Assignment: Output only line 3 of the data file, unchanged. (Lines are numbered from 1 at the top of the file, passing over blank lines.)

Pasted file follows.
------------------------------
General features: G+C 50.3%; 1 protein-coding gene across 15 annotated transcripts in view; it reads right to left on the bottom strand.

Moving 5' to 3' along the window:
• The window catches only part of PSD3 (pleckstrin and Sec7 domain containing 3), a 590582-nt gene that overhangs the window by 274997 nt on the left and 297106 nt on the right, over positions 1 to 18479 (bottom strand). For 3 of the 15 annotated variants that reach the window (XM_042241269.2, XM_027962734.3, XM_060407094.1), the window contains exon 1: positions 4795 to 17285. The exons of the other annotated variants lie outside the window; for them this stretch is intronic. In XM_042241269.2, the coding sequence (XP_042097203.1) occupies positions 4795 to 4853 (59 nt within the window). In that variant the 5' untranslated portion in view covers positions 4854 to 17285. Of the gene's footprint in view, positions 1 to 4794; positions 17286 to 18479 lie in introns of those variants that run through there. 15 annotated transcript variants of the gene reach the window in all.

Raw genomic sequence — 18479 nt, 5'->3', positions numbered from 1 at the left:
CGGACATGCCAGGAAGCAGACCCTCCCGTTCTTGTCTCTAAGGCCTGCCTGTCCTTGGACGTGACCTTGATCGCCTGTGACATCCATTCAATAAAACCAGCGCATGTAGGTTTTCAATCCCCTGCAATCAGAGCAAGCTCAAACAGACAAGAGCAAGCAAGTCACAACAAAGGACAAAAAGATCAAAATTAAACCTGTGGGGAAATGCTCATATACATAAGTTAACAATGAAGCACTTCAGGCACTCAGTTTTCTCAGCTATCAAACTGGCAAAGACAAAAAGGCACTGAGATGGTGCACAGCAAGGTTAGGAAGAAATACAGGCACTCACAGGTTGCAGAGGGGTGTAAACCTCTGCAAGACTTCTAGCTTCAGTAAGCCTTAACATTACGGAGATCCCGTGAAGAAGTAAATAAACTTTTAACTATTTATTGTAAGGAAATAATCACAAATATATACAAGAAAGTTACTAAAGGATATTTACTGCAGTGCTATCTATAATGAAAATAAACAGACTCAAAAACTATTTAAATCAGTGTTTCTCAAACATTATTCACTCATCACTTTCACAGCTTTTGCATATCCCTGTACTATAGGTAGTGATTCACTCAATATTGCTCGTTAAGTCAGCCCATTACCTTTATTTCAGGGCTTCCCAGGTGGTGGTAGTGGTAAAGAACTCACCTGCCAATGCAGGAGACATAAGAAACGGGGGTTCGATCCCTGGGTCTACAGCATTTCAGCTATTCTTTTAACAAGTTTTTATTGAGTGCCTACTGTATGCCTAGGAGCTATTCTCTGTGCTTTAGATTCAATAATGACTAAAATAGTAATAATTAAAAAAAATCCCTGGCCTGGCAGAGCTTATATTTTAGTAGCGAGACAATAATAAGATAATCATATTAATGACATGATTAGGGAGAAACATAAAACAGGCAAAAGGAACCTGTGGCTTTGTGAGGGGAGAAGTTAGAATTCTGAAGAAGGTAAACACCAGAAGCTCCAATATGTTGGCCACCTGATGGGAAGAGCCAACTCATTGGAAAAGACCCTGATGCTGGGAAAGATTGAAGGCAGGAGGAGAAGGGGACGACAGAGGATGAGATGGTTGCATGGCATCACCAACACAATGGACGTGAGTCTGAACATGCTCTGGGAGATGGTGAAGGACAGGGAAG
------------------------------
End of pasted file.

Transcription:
• The window catches only part of PSD3 (pleckstrin and Sec7 domain containing 3), a 590582-nt gene that overhangs the window by 274997 nt on the left and 297106 nt on the right, over positions 1 to 18479 (bottom strand). For 3 of the 15 annotated variants that reach the window (XM_042241269.2, XM_027962734.3, XM_060407094.1), the window contains exon 1: positions 4795 to 17285. The exons of the other annotated variants lie outside the window; for them this stretch is intronic. In XM_042241269.2, the coding sequence (XP_042097203.1) occupies positions 4795 to 4853 (59 nt within the window). In that variant the 5' untranslated portion in view covers positions 4854 to 17285. Of the gene's footprint in view, positions 1 to 4794; positions 17286 to 18479 lie in introns of those variants that run through there. 15 annotated transcript variants of the gene reach the window in all.